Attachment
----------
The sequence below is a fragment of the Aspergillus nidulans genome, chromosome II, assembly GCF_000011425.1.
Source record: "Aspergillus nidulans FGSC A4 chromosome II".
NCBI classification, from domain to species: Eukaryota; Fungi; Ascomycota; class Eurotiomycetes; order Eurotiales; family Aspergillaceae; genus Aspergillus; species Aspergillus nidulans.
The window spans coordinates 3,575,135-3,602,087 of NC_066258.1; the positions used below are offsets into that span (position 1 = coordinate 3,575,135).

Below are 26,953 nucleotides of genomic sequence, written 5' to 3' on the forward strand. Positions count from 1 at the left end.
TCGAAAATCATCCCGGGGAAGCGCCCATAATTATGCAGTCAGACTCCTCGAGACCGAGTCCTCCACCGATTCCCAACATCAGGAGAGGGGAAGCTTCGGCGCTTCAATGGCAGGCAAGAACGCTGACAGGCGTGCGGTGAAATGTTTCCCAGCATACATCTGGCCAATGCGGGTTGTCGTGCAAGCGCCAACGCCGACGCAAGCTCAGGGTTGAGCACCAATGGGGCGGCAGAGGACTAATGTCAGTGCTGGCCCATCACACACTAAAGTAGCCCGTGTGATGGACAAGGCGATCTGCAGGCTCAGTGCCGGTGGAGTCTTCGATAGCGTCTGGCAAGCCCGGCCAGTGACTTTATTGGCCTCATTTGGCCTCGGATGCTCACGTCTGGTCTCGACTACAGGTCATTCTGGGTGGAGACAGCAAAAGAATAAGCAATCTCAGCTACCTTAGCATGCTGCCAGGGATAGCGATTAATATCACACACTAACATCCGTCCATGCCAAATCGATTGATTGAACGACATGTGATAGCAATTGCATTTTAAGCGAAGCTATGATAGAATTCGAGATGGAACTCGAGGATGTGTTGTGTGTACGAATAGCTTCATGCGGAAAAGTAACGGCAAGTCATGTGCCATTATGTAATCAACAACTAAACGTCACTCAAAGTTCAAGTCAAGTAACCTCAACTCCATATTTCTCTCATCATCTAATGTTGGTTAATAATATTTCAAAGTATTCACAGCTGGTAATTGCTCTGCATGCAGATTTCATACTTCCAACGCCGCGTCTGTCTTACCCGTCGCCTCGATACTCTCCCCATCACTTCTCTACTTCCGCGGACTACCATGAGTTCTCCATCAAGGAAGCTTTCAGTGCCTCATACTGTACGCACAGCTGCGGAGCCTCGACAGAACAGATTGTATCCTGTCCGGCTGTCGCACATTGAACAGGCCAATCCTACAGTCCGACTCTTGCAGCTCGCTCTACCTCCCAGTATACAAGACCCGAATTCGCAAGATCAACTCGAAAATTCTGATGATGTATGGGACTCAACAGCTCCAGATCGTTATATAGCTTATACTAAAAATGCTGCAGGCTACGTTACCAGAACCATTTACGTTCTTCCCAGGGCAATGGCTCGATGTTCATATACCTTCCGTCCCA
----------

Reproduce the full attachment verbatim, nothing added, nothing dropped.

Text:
The sequence below is a fragment of the Aspergillus nidulans genome, chromosome II, assembly GCF_000011425.1.
Source record: "Aspergillus nidulans FGSC A4 chromosome II".
NCBI classification, from domain to species: Eukaryota; Fungi; Ascomycota; class Eurotiomycetes; order Eurotiales; family Aspergillaceae; genus Aspergillus; species Aspergillus nidulans.
The window spans coordinates 3,575,135-3,602,087 of NC_066258.1; the positions used below are offsets into that span (position 1 = coordinate 3,575,135).

Below are 26,953 nucleotides of genomic sequence, written 5' to 3' on the forward strand. Positions count from 1 at the left end.
TCGAAAATCATCCCGGGGAAGCGCCCATAATTATGCAGTCAGACTCCTCGAGACCGAGTCCTCCACCGATTCCCAACATCAGGAGAGGGGAAGCTTCGGCGCTTCAATGGCAGGCAAGAACGCTGACAGGCGTGCGGTGAAATGTTTCCCAGCATACATCTGGCCAATGCGGGTTGTCGTGCAAGCGCCAACGCCGACGCAAGCTCAGGGTTGAGCACCAATGGGGCGGCAGAGGACTAATGTCAGTGCTGGCCCATCACACACTAAAGTAGCCCGTGTGATGGACAAGGCGATCTGCAGGCTCAGTGCCGGTGGAGTCTTCGATAGCGTCTGGCAAGCCCGGCCAGTGACTTTATTGGCCTCATTTGGCCTCGGATGCTCACGTCTGGTCTCGACTACAGGTCATTCTGGGTGGAGACAGCAAAAGAATAAGCAATCTCAGCTACCTTAGCATGCTGCCAGGGATAGCGATTAATATCACACACTAACATCCGTCCATGCCAAATCGATTGATTGAACGACATGTGATAGCAATTGCATTTTAAGCGAAGCTATGATAGAATTCGAGATGGAACTCGAGGATGTGTTGTGTGTACGAATAGCTTCATGCGGAAAAGTAACGGCAAGTCATGTGCCATTATGTAATCAACAACTAAACGTCACTCAAAGTTCAAGTCAAGTAACCTCAACTCCATATTTCTCTCATCATCTAATGTTGGTTAATAATATTTCAAAGTATTCACAGCTGGTAATTGCTCTGCATGCAGATTTCATACTTCCAACGCCGCGTCTGTCTTACCCGTCGCCTCGATACTCTCCCCATCACTTCTCTACTTCCGCGGACTACCATGAGTTCTCCATCAAGGAAGCTTTCAGTGCCTCATACTGTACGCACAGCTGCGGAGCCTCGACAGAACAGATTGTATCCTGTCCGGCTGTCGCACATTGAACAGGCCAATCCTACAGTCCGACTCTTGCAGCTCGCTCTACCTCCCAGTATACAAGACCCGAATTCGCAAGATCAACTCGAAAATTCTGATGATGTATGGGACTCAACAGCTCCAGATCGTTATATAGCTTATACTAAAAATGCTGCAGGCTACGTTACCAGAACCATTTACGTTCTTCCCAGGGCAATGGCTCGATGTTCATATACCTTCCGTCCCA